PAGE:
I repeat that the average person is more interested in what he can buy with his wages than who shall control the Commonwealth Bank. What does he care whether the Commonwealth Bank is controlled by Dr. Coombs, or myself, or a board? Everybody knows that the problem will be the harder to solve as a result of the fi a week increase in the basic wage announced to-day. The Opposition realizes that the Government is faced with a huge task, and, if the Government desires to do anything, in accordance with the principles of Labour, to correct the position, it can count on the assistance of the Opposition, because honorable senators on this side of the chamber have the interests of Australia and Australians at heart. Honorable senators opposite are well aware that the Opposition agreed to the Communist Party Dissolution Bill under certain conditions. The Minister for Trade and Customs claims that the Government has a mandate from the people for the bill in its present form. However, I defy the Prime Minister or any of his Ministers to show me where it was indicated in the Prime Minister’s policy speech that he would introduce a measure to ban Communists, but placing onus of proof of innocence on the individual. Honorable senators opposite appear to forget that one of the cornerstones of British justice is that a man is innocent until proved guilty. Senator Wright is attempting to interject. Why does he not make a speech on this subject? He is a likeable sort of fellow, a quick-change artist, who appears to be able to change his countenance from one reflecting the direst gloom, to the nicest smile, as occasion demands. Of course, I believe that this is only the second time that he has been on the mainland; he will be all right when he advances along the road a little further.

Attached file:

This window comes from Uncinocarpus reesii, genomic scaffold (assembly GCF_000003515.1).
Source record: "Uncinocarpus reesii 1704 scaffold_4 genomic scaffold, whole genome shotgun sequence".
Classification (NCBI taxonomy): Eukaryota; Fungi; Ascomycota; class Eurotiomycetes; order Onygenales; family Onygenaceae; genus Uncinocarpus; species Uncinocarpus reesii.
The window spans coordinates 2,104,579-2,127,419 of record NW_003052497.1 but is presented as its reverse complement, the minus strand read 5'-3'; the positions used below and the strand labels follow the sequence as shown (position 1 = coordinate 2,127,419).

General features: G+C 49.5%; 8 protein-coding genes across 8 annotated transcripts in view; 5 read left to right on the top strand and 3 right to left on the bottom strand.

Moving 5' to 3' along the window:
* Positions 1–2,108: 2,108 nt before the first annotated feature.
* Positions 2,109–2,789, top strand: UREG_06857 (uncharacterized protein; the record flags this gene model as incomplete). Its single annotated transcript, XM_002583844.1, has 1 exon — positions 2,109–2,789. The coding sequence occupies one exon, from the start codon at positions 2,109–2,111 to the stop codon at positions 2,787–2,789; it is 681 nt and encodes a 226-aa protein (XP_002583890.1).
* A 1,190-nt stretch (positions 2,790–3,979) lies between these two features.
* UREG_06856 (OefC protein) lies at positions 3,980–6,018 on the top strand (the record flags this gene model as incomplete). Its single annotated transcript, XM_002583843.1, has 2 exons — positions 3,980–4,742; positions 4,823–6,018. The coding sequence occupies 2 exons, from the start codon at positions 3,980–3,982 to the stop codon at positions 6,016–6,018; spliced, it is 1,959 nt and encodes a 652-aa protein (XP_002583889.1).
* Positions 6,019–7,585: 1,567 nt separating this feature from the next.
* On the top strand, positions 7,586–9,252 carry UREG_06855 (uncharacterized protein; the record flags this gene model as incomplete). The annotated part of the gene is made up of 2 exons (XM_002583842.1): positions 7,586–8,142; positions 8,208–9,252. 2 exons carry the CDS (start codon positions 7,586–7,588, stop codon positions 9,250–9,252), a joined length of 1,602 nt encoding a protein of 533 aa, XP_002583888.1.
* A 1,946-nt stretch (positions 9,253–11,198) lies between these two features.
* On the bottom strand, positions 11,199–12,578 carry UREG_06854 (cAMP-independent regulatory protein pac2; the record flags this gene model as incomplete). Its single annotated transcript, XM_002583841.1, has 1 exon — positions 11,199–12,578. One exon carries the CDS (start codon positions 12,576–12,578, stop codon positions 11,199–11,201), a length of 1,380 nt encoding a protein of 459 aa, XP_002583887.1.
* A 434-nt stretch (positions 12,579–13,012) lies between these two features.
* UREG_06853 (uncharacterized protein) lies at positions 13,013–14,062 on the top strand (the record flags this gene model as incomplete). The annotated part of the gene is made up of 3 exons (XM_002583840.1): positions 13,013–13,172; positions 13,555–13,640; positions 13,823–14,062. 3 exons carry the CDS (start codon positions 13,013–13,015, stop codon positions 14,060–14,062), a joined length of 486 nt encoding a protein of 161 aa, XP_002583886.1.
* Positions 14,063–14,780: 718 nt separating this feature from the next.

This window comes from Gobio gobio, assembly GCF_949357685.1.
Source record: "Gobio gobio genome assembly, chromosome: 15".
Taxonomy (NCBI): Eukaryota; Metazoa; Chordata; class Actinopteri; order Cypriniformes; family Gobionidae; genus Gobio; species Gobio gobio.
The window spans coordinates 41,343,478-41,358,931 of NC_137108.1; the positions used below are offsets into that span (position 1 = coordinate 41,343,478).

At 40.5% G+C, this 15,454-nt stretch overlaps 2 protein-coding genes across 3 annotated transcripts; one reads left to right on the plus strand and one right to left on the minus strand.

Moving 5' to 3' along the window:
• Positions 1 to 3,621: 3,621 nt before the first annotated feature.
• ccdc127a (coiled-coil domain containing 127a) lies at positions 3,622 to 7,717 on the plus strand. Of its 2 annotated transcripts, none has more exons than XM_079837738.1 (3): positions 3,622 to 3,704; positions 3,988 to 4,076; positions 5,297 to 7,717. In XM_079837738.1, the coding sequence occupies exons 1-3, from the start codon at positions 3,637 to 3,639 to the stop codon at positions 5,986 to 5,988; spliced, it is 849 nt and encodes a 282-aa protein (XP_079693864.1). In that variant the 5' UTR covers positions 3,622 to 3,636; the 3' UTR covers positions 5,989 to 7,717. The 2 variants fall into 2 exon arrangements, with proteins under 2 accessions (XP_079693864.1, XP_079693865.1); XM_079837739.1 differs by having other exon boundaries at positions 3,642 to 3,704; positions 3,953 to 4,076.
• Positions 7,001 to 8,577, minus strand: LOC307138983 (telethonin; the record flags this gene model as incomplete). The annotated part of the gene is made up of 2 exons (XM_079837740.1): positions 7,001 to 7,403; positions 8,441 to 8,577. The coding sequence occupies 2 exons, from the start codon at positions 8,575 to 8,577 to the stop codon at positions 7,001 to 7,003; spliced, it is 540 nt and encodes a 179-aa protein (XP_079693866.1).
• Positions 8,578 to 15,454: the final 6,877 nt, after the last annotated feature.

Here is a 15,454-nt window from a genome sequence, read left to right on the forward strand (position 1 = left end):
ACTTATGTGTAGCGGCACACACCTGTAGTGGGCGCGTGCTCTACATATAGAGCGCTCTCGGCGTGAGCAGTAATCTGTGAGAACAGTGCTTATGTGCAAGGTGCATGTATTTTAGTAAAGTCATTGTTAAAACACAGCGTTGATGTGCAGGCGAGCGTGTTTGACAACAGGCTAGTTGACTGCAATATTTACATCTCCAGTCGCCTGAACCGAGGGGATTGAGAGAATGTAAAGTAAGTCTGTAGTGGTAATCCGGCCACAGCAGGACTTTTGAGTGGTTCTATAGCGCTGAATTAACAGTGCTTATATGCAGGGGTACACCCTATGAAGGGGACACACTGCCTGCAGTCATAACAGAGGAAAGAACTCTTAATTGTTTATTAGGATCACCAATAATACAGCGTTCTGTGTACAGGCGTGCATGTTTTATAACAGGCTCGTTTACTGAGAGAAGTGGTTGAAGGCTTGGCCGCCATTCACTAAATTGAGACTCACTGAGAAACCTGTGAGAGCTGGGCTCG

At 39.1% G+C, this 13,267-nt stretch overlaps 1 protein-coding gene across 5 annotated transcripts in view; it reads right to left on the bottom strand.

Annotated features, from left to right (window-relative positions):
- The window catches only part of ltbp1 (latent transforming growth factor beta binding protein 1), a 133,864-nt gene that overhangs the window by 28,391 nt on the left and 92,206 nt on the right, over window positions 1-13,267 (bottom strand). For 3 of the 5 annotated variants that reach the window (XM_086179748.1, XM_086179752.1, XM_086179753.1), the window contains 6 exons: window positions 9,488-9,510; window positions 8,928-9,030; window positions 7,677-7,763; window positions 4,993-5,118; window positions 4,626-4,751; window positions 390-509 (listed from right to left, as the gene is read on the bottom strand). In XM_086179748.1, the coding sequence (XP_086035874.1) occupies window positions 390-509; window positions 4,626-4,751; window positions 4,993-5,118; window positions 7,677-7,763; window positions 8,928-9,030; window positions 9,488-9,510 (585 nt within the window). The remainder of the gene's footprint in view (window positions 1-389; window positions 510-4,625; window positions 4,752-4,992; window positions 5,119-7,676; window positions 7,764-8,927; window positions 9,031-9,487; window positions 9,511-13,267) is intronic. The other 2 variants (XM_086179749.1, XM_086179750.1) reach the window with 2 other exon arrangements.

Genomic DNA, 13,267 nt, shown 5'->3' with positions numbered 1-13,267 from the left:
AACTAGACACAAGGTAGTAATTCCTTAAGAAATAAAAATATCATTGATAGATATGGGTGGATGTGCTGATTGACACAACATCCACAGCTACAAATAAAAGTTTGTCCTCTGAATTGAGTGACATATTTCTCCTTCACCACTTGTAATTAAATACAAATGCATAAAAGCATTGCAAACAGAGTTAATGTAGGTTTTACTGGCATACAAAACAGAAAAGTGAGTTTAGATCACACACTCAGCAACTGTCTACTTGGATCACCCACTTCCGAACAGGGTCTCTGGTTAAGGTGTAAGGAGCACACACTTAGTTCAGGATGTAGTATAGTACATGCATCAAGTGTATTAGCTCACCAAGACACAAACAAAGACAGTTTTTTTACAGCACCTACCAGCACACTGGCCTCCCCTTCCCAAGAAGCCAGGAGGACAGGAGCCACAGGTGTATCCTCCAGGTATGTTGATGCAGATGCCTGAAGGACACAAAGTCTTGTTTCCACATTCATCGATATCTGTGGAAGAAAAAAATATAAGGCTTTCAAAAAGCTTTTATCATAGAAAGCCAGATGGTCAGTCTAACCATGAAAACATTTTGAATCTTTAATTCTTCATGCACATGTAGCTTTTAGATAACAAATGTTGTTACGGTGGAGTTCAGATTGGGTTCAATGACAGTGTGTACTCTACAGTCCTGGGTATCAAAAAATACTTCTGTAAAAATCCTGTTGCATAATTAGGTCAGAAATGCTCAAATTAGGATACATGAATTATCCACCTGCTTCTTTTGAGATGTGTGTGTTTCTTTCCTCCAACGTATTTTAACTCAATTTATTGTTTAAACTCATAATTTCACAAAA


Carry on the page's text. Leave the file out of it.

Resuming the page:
– I presume the honorable senator is addressing the Chair?
– We have had a very entertaining evening, and although I have endeavoured to introduce humour into lIly remarks, the position is very serious, and one that the Government should take urgent steps to remedy.
– The honorable senator cannot justify his remarks in that way.
– As I have told Senator Wright before, mother nature has already made a job of him, and I will not try to improve on her work. However, I appeal to honorable senators opposite to call a combined meeting of the parties that they support, and endeavour to solve the problems with which the country is confronted. Australia is really in a_ terrific mess, and such a drastic situation requires drastic remedies.